Maaartin <graj...@seznam.cz> writes:
> Instead I get "deleted file". Adding the file to the index changes
> it. This is IMHO a bug.
There are 7 interesting combinations for the state of a path. It
either exists in or missing from the commit you are gving to "git
diff", it either exists in or missing from the index, and it either
exists in or missing from the working tree. Missing from all is
totally uninteresting, so it leaves 7 combinations.
Among the 7 interesting cases, a path missing from the index have 3
In $commit On filesystem
and your case is the first one. What do you want to see happen for
other two cases? I would guess "deleted" and "added", as anything
else would not be internally consistent.
"git diff" compares contents in the index and in the working tree.
"git diff HEAD" compares contents in HEAD and in the working tree.
The definition of paths in the working tree in these sentences is
not "all files on the filesystem", or "all files on the filesystem,
filtered with the ignore mechanism". It is "all files on the
filesystem that are in the index", and that is why you see a path
that is in the commit and on the filesystem but not in the index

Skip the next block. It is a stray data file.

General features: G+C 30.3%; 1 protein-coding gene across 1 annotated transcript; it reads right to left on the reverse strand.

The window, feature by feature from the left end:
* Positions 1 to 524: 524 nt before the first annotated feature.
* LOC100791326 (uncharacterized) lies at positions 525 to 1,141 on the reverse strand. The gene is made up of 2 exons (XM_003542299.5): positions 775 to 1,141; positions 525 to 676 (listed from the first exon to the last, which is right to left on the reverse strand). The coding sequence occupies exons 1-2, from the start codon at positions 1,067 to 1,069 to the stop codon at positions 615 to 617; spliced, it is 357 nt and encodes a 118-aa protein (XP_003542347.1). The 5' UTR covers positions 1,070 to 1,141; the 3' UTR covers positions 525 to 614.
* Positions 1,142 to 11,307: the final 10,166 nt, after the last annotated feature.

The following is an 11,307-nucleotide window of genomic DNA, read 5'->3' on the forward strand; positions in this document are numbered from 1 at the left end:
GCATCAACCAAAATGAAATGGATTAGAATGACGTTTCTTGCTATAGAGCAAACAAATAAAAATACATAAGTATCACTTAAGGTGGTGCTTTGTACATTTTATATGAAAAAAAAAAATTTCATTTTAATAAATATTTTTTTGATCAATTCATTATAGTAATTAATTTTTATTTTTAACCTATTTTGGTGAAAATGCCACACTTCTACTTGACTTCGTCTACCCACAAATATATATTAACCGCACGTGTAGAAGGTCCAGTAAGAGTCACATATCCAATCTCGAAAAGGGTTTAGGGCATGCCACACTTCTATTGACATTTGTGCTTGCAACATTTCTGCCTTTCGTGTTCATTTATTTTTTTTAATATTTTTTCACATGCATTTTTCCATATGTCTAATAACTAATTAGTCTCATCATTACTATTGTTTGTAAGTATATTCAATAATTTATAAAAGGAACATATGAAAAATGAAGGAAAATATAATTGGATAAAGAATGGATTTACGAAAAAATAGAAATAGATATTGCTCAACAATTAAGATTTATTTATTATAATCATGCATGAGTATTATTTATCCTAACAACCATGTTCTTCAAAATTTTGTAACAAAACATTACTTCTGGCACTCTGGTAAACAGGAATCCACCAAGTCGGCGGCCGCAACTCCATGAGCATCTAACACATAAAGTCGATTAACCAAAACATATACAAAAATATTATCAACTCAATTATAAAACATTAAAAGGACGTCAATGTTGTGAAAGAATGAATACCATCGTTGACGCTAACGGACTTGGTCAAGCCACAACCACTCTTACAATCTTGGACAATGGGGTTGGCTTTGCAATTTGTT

This definition worked well for us, because that will give a clean
semantics to "git diff HEAD": what change would I be recording if I
said "git commit -a" at this point?
And that is why "git add" on the path changes the output as you
observed in your message. It is an intended behaviour. If you did
not tell Git that you want a path that does not exist in the index
with "git add", the path will not participate in the next commit
created by "git commit -a", and "git diff HEAD" should not talk
about it. If the path is only in the index, not showing it as
deletion as you saw is actually dangerous. "git commit -a" will
record the deletion of the path in the commit, even though you
checked with the "git diff HEAD" before you commit to make sure you
didn't change it.
Of course, our definition of the set of working tree files does not
have to be the only one. Instead, it could be something that
changes the semantics of "git diff HEAD" output to: what change
would I be recording if I said "git add -A && git commit" at this
The updated semantics will be far less useful than the current one,
but it still is an understandable one. You could introduce a new
option (mode of operation to "git diff") to make it include
untracked but not ignored paths to the set of paths on the working
tree side of the comparison, but I do not think it is useful.
In short, I do not think there is a bug in the current behaviour.
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